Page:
Bill Gates, Sr. told a group of funders gathered at his Foundation’s new Seattle campus on Friday to “be bold, be imaginative, and to work together” to end homelessness.
Bill Gates, Sr. told a group of funders gathered at his Foundation’s new Seattle campus on Friday to “be bold, be imaginative, and to work together” to end homelessness. Gates was addressing representatives from more than 40 funding organizations-private, family, and community foundations; United Ways; and corporate givers from the Pacific Northwest and across the country-who spent the day strategizing about ways philanthropy can be the catalyst to end homelessness in their communities.
The meeting, “Catalytic Philanthropy and Ending Homelessness: Aligning Resources and Creating Change in the Pacific Northwest,” was jointly sponsored by the Bill & Melinda Gates Foundation, Campion Foundation, and Funders Together to End Homelessness. It featured discussions on the various ways that philanthropy can help build and lead the movement to prevent and end homelessness.
Create Great Impact by Leveraging Modest Resources
After explaining that philanthropy’s individual and collective resources are small in comparison to the amount of public resources devoted to the issue of homelessness, Funders Together Board Chair David Wertheimer (of the Bill & Melinda Gates Foundation) said the goal for the day was to help philanthropy start thinking about the best ways to use modest resources wisely. “We can create big outcomes that are not proportional to the size of our investments,” he said. “The key is to identify the levers or activities that have the greatest potential for significant impact over time.”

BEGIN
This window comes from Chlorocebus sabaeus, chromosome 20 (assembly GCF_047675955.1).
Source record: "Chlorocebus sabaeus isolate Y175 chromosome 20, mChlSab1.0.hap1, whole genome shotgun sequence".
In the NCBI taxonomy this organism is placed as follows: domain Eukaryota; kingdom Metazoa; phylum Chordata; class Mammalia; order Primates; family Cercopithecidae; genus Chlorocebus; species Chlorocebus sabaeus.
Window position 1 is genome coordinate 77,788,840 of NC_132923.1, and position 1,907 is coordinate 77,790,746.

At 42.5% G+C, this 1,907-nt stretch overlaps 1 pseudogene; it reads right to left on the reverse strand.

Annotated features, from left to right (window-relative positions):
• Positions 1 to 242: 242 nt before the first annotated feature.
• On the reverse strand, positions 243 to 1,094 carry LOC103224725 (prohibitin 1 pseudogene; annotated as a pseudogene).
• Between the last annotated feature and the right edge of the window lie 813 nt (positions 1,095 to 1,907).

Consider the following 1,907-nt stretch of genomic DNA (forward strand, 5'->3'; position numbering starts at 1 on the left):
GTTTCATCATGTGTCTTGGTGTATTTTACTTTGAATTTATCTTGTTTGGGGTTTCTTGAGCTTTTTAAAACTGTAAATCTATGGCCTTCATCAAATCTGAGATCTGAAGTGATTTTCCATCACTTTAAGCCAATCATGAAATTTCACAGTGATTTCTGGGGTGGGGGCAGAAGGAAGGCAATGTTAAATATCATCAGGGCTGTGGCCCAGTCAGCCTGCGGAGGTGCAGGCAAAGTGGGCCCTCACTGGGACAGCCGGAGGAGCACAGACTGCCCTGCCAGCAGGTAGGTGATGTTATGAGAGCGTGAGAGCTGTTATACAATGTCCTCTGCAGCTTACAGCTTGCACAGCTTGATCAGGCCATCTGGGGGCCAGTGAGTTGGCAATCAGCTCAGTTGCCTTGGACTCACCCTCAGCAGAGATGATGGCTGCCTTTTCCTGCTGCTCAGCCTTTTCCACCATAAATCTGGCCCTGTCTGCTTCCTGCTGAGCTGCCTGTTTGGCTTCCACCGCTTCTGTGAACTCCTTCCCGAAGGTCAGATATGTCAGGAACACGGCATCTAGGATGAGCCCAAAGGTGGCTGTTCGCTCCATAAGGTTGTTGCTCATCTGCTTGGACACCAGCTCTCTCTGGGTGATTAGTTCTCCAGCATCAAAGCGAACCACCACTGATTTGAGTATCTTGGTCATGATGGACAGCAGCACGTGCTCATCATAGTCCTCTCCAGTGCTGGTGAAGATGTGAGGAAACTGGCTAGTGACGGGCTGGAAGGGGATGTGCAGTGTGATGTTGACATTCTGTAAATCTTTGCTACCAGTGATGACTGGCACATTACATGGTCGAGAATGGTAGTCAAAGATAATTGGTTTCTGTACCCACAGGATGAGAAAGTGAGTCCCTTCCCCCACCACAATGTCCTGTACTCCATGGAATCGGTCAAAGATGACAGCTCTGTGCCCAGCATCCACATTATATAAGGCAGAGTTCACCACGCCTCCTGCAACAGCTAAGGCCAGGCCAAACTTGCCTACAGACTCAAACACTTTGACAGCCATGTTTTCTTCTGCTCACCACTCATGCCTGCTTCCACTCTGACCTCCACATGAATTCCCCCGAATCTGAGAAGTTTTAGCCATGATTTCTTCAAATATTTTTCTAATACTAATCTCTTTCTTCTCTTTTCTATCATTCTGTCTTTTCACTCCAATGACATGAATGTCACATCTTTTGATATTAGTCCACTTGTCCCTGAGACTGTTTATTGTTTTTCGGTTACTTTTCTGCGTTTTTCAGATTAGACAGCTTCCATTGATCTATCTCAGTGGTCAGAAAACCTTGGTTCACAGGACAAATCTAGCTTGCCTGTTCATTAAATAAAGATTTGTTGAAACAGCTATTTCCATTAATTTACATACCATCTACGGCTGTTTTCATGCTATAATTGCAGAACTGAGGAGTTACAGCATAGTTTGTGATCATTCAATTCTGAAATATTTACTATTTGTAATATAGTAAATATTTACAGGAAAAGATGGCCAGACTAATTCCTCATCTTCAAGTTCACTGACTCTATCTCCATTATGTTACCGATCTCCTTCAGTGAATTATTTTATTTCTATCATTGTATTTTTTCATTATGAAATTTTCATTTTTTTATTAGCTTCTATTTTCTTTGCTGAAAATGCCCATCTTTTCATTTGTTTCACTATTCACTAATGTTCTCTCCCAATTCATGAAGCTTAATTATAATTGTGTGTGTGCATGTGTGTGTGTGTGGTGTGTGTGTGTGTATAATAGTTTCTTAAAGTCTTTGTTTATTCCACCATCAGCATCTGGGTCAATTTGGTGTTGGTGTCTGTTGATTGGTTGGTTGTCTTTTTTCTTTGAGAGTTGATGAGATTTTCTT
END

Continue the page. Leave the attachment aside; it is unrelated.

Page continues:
To that end, the day was comprised of several panel discussions featuring funders who talked about the activities they are successfully pursuing in their communities, including:
- Convening and collaborating: The philanthropic sector can play a powerful role bringing together community stakeholders, helping to interpret differing perspectives and find common ground, and identifying specific ways to work together for the benefit of all.
- Effective grantmaking: Philanthropy should not only be funding what works to end homelessness (proven solutions to homelessness include interventions focused on prevention, diversion, coordinated entry, and housing linked to an array of tailored services), but also aligning their efforts with those of other community stakeholders as well as supporting research and the gathering of high-quality data.
- Advocacy: Communicating to all stakeholders about what works to solve homelessness-including sharing data and outcomes with policymakers-is critical to bringing prevention and housing-based solutions to scale in our communities.
The gathered funders also heard from Barbara Poppe and Jennifer Ho of the U.S. Interagency Council on Homelessness (USICH). They suggested that funders familiarize themselves with Opening Doors, the federal plan to end homelessness, which contains a variety of strategies that funders can pursue. In urging the gathered funders to step up their efforts to end homelessness, Jennifer Ho said: “We can’t be complacent and keep doing things the same way when we KNOW if we did them a different way we could actually end homelessness.”
The day ended with David Wertheimer and the Campion Foundation’s Sonya Campion asking those gathered to join Funders Together to End Homelessness. “We need your voice,” they said, “to help us make some noise and end homelessness.”
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